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Drug dealers standing in the way to visa-free Russia

Published time: May 19, 2010 03:08
Edited time: May 19, 2010 03:08

Europe fears that large quantities of Afghan heroin may flood into the EU via Russia if the current visa regime is lifted.

Russia and the EU have long been talking about introducing a visa-free regime, but there are many obstacles in its way.

“There are certain things you must not forget. These are related to organised crime, to terrorism and illegal immigration,” Fernando Valenzuela, head of the EU delegation to Russia, told RT.

For the EU, the most worrying issue is drug trafficking. It is no secret that Russia’s southern neighbour, Afghanistan, accounts for 93% of all heroin manufacturing in the world. These drugs are easily transported through Tajikistan to Russia, a Russian expert in countering illegal drug trade has said.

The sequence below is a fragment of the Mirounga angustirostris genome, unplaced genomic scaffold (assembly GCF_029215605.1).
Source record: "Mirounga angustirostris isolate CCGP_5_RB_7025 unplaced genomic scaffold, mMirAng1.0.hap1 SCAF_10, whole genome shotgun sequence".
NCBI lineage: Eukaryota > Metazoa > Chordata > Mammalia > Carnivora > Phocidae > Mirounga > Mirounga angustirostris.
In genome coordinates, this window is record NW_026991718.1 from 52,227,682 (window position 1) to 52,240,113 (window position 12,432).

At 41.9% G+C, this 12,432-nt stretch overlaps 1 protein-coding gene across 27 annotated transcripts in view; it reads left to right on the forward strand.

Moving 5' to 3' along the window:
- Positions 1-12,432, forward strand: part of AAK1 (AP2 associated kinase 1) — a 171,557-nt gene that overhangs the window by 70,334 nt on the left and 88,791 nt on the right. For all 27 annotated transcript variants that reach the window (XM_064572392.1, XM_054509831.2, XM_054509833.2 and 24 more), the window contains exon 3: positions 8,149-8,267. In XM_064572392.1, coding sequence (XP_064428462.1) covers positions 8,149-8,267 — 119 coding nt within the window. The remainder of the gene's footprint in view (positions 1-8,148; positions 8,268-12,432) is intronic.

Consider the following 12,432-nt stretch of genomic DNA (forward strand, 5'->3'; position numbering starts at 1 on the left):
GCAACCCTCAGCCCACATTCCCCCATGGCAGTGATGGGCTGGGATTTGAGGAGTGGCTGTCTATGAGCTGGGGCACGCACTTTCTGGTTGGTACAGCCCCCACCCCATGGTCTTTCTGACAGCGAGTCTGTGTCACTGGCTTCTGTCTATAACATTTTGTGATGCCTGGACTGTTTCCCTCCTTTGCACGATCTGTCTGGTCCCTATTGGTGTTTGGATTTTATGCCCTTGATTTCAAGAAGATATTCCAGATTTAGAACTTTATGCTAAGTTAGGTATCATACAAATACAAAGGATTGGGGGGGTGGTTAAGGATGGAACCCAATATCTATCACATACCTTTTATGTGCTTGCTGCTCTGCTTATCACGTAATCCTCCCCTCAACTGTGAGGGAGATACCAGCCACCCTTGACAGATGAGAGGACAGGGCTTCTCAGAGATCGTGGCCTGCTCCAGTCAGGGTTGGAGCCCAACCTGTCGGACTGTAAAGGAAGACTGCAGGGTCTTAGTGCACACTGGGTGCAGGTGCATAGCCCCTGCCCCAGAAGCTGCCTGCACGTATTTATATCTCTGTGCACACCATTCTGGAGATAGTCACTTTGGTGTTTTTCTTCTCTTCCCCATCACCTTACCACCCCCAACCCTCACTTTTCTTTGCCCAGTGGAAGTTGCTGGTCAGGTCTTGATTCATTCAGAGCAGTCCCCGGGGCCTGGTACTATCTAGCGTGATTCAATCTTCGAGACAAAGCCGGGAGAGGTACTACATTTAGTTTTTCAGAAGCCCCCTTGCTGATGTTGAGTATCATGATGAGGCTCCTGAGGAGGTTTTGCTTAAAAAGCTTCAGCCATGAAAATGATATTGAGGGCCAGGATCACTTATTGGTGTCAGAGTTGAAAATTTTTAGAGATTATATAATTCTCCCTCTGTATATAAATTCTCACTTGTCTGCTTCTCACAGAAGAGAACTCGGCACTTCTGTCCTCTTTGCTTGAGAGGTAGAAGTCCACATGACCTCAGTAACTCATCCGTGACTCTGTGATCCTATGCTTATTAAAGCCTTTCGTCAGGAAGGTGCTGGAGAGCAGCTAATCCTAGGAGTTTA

“Any citizens of Tajikistan can load up a truck full of cabbage with heroin hidden in it, simply fill out a piece of paper saying he's taking his produce to Russia and no one will stop him at the border to check what it's inside,” Ilnur Batyrshin, head of Centre for Anti-Drug Policy Studies, told RT.

In the Russian administration, there are currently two positions on the problem.

On the one side, there is a camp arguing that borders should be even looser and that the authorities should recreate a common trade zone within the former Soviet block.

On the other side, there are people who believe that organised crime and drug trafficking are very serious problems for Russia as well.

“Both positions have their advantages: our trade relations are close and we should strive to expand them, but the border needs to be secure,” Ilnur Batyrshin said.

Whatever the opinions of the authorities are, for any visa facilitation or free regime the sides need guarantees that security will be maintained.

“For the time being we are not so much trying to set a time frame, but settling issues that need to be solved,” Fernando Valenzuela said.

Therefore, the process is going to be very slow and the times when expats will not have to go though long bureaucratic procedures are, unfortunately, still a long way off.

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